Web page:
Remote pairing within the Atom text editor, powered by Pusher.
- This major release allows users to share multiple tabs. Any new tabs open within a window where a pairing session is active will be synchronized across.
- Hand-made notifications views have now been ditched in favour of using Atom’s Notifications API.
- Initiating a session automatically writes the session ID to your clipboard, allowing you to simply paste it to your partner.
- Using autocomplete no longer leaves clients out of sync.
How Do I Get Started?
First off, install Atom if you haven’t already. Now type into your terminal:
$ apm install atom-pair
Alternatively, go to the command palette via Command+Shift+P and go to
Install Packages and Themes. Then search for and install
You can either decide to pair on a blank slate, or on existing code. If you invite somebody to collaborate on existing code, they will see everything you can, and their syntax highlighting will be synchronized with yours.
As detailed below, there are two ways you can invite others. Given a free Sandbox plan, there will be a maximum of 20 collaborators per session. Note that you must enable client-events in App Settings when you create a new Pusher app, otherwise this plugin will not work.
Hit Command+Shift+P, and in the command palette, hit
AtomPair: Start A New Pairing Session.
A session ID will be automatically copied to your clipboard.
We wanted this partly as an easy way of giving collaborators a session ID, but also so that other members of the team could join in if they wanted to.
If you have admin privileges in a HipChat organization, go to your Package Settings (
⌘+, -> ‘Packages’ -> ‘atom-pair’). Enter your HipChat API key and the room you wish the invitation to be sent through.
Now, when you enter
AtomPair: Invite Over HipChat and enter your collaborator’s HipChat @mention_name in the command palette, they will receive an invitation with a session ID.
If you use Slack instead of HipChat, we have you covered for that too. It works pretty much the same way as the HipChat integration. All you need to do is log into your Slack account and click “Configure Integrations” and configure an “Incoming Webhook”. It will ask you to choose a channel you want to post messages to, but this doesn’t really matter too much, you will manually specify the channel or recipient when you send the invite. Once you set up your integration, it will give you a “Webhook URL”. You’ll need to copy this URL, and put it in your atom-pair configuration where it asks for a “WebHook URL for Slack Incoming Webhook Integration”.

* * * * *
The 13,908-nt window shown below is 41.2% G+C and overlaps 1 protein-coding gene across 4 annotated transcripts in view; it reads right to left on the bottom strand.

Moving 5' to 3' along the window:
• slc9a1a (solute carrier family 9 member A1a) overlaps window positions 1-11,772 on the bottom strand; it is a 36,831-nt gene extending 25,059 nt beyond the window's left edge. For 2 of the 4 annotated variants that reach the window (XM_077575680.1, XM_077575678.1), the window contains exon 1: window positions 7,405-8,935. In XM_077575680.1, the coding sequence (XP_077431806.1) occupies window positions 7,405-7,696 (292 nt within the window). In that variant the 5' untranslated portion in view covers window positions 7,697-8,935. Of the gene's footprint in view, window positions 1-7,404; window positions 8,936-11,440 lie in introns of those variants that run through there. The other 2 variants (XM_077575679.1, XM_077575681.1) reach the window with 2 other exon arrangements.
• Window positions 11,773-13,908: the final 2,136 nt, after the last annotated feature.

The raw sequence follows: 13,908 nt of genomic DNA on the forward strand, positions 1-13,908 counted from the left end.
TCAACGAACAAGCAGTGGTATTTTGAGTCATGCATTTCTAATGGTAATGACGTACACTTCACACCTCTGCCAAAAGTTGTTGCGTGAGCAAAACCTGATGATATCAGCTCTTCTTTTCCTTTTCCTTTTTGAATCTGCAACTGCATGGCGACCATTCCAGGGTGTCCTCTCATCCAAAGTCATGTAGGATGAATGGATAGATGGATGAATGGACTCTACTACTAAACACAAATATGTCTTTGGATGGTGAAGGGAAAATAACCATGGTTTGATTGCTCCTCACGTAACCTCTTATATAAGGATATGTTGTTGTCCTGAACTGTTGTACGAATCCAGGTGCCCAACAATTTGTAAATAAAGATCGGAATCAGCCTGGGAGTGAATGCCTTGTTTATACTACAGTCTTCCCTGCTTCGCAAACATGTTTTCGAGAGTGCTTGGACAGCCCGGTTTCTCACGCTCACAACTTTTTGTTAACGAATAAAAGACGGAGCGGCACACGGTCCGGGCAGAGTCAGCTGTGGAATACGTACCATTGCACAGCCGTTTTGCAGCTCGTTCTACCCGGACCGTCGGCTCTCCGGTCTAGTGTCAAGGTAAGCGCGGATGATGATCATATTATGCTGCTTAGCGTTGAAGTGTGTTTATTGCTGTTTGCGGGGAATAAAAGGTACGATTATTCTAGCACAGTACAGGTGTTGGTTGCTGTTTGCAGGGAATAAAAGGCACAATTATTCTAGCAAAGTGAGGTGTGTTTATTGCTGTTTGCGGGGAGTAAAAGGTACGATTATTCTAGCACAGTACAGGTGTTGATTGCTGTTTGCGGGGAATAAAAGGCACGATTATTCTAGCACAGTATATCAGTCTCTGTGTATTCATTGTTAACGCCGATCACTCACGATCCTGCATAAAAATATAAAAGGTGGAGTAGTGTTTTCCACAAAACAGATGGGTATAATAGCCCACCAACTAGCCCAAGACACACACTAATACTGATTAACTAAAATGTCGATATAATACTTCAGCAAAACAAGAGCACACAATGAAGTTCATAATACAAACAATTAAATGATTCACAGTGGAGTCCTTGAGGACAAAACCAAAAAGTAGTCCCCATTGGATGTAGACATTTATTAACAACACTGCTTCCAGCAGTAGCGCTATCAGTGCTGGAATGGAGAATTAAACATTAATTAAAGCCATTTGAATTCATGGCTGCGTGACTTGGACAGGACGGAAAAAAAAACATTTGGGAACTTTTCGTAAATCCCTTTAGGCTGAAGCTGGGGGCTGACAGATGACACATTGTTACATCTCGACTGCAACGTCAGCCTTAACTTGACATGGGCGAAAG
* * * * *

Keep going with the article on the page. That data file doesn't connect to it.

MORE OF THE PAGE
To send the invite, simply enter “AtomPair: Invite Over Slack” and enter either the channel you want to send the invite to (#channel) or the person you want to send the invite to (@person). Once you do, all they have to do is join the session with the session ID and you’ll be pair programming!
Once your partner has a session ID, they should go to the command pallette and hit
AtomPair: Join a pairing session, and enter the ID.
Once there are more than one of you in a session, your collaborators will be represented by a coloured marker in the gutter, which will changed position based on their selections and inputs.
Any new files opened in that window will be automatically synced across, and you can work on different files at the same time.
To end a pairing session, go to
AtomPair: Disconnect, and you will be disconnected from Pusher, and the file will be free for you to save.
Free And Open For Everyone
Currently, you are given default Pusher credentials when you install the package, so that you can get started with as less friction as possible. Communication will take place over a randomly generated channel name. However, for improved security, we encourage you to create a free account and enter your own app key and app secret by going to your Package Settings. A free Sandbox plan should be more than enough for your pairing sessions. Note that you must enable client-events in App Settings when you create a new Pusher app, otherwise this plugin will not work.
Here is a current list of features:
- Text synchronization
- Multiple tab syncing
- HipChat invitations
- Slack invitations
- Synchronized syntax highlighting
- Collaborator visibility.
But if there are any features you find lacking, feel more than welcome to get in touch.
To run the tests, just type into your command line at the root of the project:
$ apm test
Adding New Methods of Invitation
Currently there is support for inviting people over HipChat and Slack. If you would like to invite friends or colleagues through any other integration, there is a mini-API to make this more simple. All you have to do is inherit from our
Invitation class and implement two methods:
class YourInvitation extends Invitation checkConfig: -> # Must be implemented # Returns false if they are missing your integration's API keys, otherwise true. send: (callback)-> # Must be implemented # Send your invitation and simple call the callback when you're done.
See here for an example.
Special thanks for contributing go to: